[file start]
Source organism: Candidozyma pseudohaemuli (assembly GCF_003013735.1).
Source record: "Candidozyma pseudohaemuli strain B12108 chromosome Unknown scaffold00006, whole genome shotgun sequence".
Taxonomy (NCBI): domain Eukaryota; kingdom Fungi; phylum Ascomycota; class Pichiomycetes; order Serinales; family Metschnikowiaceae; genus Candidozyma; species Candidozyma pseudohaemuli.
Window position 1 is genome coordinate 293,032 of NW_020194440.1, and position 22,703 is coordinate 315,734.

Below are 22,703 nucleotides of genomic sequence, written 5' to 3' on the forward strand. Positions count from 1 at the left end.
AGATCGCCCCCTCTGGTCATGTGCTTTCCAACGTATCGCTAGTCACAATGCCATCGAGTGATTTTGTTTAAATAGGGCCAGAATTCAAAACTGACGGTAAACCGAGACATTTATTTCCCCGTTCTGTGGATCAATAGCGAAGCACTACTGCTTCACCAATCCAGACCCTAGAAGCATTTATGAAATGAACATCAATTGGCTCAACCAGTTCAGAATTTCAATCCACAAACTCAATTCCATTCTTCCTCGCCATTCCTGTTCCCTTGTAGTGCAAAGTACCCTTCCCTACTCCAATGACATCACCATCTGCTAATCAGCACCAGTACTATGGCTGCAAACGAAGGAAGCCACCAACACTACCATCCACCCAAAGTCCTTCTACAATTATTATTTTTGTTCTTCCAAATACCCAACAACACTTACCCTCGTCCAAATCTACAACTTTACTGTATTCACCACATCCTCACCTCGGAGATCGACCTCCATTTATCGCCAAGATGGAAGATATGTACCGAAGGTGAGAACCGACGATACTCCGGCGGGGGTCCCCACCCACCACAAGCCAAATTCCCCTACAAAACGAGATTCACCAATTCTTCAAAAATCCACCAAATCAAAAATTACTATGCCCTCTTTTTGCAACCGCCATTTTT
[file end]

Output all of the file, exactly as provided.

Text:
Source organism: Candidozyma pseudohaemuli (assembly GCF_003013735.1).
Source record: "Candidozyma pseudohaemuli strain B12108 chromosome Unknown scaffold00006, whole genome shotgun sequence".
Taxonomy (NCBI): domain Eukaryota; kingdom Fungi; phylum Ascomycota; class Pichiomycetes; order Serinales; family Metschnikowiaceae; genus Candidozyma; species Candidozyma pseudohaemuli.
Window position 1 is genome coordinate 293,032 of NW_020194440.1, and position 22,703 is coordinate 315,734.

Below are 22,703 nucleotides of genomic sequence, written 5' to 3' on the forward strand. Positions count from 1 at the left end.
AGATCGCCCCCTCTGGTCATGTGCTTTCCAACGTATCGCTAGTCACAATGCCATCGAGTGATTTTGTTTAAATAGGGCCAGAATTCAAAACTGACGGTAAACCGAGACATTTATTTCCCCGTTCTGTGGATCAATAGCGAAGCACTACTGCTTCACCAATCCAGACCCTAGAAGCATTTATGAAATGAACATCAATTGGCTCAACCAGTTCAGAATTTCAATCCACAAACTCAATTCCATTCTTCCTCGCCATTCCTGTTCCCTTGTAGTGCAAAGTACCCTTCCCTACTCCAATGACATCACCATCTGCTAATCAGCACCAGTACTATGGCTGCAAACGAAGGAAGCCACCAACACTACCATCCACCCAAAGTCCTTCTACAATTATTATTTTTGTTCTTCCAAATACCCAACAACACTTACCCTCGTCCAAATCTACAACTTTACTGTATTCACCACATCCTCACCTCGGAGATCGACCTCCATTTATCGCCAAGATGGAAGATATGTACCGAAGGTGAGAACCGACGATACTCCGGCGGGGGTCCCCACCCACCACAAGCCAAATTCCCCTACAAAACGAGATTCACCAATTCTTCAAAAATCCACCAAATCAAAAATTACTATGCCCTCTTTTTGCAACCGCCATTTTT